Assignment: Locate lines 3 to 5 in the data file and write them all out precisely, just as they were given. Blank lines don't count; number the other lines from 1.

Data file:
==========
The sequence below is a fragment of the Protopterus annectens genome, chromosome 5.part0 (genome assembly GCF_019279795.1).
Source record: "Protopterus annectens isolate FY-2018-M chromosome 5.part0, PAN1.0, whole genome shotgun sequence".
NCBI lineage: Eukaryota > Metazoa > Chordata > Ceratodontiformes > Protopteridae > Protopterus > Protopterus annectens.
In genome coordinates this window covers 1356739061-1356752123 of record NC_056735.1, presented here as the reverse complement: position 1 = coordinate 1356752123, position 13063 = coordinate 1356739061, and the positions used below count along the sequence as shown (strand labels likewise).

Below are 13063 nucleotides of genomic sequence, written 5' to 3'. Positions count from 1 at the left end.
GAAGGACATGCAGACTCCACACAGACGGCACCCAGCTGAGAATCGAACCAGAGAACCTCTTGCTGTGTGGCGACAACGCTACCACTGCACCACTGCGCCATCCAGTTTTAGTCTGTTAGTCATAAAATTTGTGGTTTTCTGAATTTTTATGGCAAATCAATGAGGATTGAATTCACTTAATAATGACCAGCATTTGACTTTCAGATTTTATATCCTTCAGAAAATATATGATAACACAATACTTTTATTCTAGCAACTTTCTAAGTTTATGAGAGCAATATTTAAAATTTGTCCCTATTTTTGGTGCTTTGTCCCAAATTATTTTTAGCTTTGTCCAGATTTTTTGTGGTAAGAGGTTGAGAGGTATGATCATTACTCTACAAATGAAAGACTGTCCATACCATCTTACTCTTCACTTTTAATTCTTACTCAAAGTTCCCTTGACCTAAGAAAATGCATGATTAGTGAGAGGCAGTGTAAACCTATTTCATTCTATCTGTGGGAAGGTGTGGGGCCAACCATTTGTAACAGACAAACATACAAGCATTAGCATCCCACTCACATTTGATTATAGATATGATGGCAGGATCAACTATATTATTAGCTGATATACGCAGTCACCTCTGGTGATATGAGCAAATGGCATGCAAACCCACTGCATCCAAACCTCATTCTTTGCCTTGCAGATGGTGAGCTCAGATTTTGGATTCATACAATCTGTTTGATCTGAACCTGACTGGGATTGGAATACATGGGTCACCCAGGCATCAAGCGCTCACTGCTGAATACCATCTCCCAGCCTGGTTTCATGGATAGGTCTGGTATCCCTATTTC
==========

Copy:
NCBI lineage: Eukaryota > Metazoa > Chordata > Ceratodontiformes > Protopteridae > Protopterus > Protopterus annectens.
In genome coordinates this window covers 1356739061-1356752123 of record NC_056735.1, presented here as the reverse complement: position 1 = coordinate 1356752123, position 13063 = coordinate 1356739061, and the positions used below count along the sequence as shown (strand labels likewise).

Below are 13063 nucleotides of genomic sequence, written 5' to 3'. Positions count from 1 at the left end.